Media companies including the New York Times, Twitter and the Huffington Post lost control of some of their websites after hackers supporting the Syrian government breached the Australian internet company that manages many major site addresses.
The Syrian Electronic Army, a hacker group that has previously attacked media organisations that it considers hostile to the government of Syrian president Bashar al-Assad, claimed credit for the Twitter and Huffington Post hacks in a series of Twitter messages late on Tuesday.
Security experts said electronic records showed that NYTimes.com, the only site with an hours-long outage, redirected visitors to a server controlled by the Syrian group before it went dark.
New York Times spokeswoman Eileen Murphy tweeted the "issue is most likely the result of a malicious external attack", based on an initial assessment.
The Huffington Post attack was limited to the blogging platform's UK web address. Twitter said the hack led to availability issues for an hour and a half but that no user information was compromised.
The attacks came as the Obama administration considers taking action against the Syrian government, which has been locked for more than two years in an increasingly bloody struggle against rebels.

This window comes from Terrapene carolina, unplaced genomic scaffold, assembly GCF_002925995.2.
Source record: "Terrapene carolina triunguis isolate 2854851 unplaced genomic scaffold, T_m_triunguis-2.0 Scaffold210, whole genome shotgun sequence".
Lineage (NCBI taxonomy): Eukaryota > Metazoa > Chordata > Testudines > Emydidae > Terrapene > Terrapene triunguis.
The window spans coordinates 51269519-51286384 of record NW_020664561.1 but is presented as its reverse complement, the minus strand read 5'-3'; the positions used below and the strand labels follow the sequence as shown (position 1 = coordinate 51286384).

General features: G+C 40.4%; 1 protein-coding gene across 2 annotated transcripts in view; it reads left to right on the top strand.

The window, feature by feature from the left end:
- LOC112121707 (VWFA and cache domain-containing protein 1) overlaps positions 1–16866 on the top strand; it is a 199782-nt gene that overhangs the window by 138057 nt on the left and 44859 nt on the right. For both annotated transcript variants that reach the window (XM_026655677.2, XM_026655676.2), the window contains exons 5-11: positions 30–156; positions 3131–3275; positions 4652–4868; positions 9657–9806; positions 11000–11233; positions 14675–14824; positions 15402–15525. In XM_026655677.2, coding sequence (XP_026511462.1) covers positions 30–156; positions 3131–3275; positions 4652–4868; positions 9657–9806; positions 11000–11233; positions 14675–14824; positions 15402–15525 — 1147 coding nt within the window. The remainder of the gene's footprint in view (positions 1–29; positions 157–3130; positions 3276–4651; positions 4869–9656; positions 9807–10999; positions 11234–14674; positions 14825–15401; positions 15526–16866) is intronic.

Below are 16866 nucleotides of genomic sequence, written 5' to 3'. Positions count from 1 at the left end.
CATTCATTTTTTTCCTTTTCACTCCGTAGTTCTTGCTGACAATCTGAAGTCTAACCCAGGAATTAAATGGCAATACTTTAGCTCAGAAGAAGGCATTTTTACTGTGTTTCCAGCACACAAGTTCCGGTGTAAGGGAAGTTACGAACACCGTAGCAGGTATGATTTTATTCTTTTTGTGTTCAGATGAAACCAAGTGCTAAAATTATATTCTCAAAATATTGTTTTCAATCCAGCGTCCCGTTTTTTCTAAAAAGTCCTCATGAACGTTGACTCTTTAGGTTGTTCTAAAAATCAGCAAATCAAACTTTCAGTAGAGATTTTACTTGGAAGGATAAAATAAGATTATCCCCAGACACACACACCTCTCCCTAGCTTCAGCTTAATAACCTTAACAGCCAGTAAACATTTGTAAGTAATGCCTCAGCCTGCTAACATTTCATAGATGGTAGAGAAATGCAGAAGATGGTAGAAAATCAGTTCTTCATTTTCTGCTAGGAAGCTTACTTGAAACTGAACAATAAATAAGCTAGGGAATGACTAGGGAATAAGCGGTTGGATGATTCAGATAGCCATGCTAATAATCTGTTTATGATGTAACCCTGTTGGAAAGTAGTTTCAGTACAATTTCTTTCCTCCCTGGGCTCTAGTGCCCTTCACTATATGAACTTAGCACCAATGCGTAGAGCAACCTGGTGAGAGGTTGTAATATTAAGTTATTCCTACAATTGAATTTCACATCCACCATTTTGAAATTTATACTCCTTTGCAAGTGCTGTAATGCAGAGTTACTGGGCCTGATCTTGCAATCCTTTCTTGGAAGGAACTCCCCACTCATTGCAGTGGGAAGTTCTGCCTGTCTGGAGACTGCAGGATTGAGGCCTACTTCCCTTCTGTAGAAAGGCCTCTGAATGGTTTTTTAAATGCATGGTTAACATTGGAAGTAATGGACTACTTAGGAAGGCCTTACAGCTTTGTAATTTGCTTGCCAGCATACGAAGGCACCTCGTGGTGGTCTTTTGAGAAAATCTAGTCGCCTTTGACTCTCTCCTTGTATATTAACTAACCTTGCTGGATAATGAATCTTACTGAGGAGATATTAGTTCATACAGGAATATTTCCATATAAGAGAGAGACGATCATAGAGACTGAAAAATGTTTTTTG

In August, hackers promoting the Syrian Electronic Army simultaneously targeted websites belonging to CNN, Time and the Washington Post by breaching a third party service used by those sites.
The Syrian Electronic Army, or SEA, managed to gain control of the sites by penetrating MelbourneIT, an Australian internet service provider that sells and manages domain names including Twitter.com and NYTimes.
Officials at the New York Times, which identified MelbourneIT as its domain name registrar and the primary hacking victim, warned its employees to stop sending sensitive e-mails from their corporate accounts.
MebourneIT spokesman Tony Smith said that login credentials from one of its resellers had been used improperly.
Once MelbourneIT was notified, he said, the company restored the correct domain name settings, changed the password on the compromised account, and locked the records to prevent further alterations.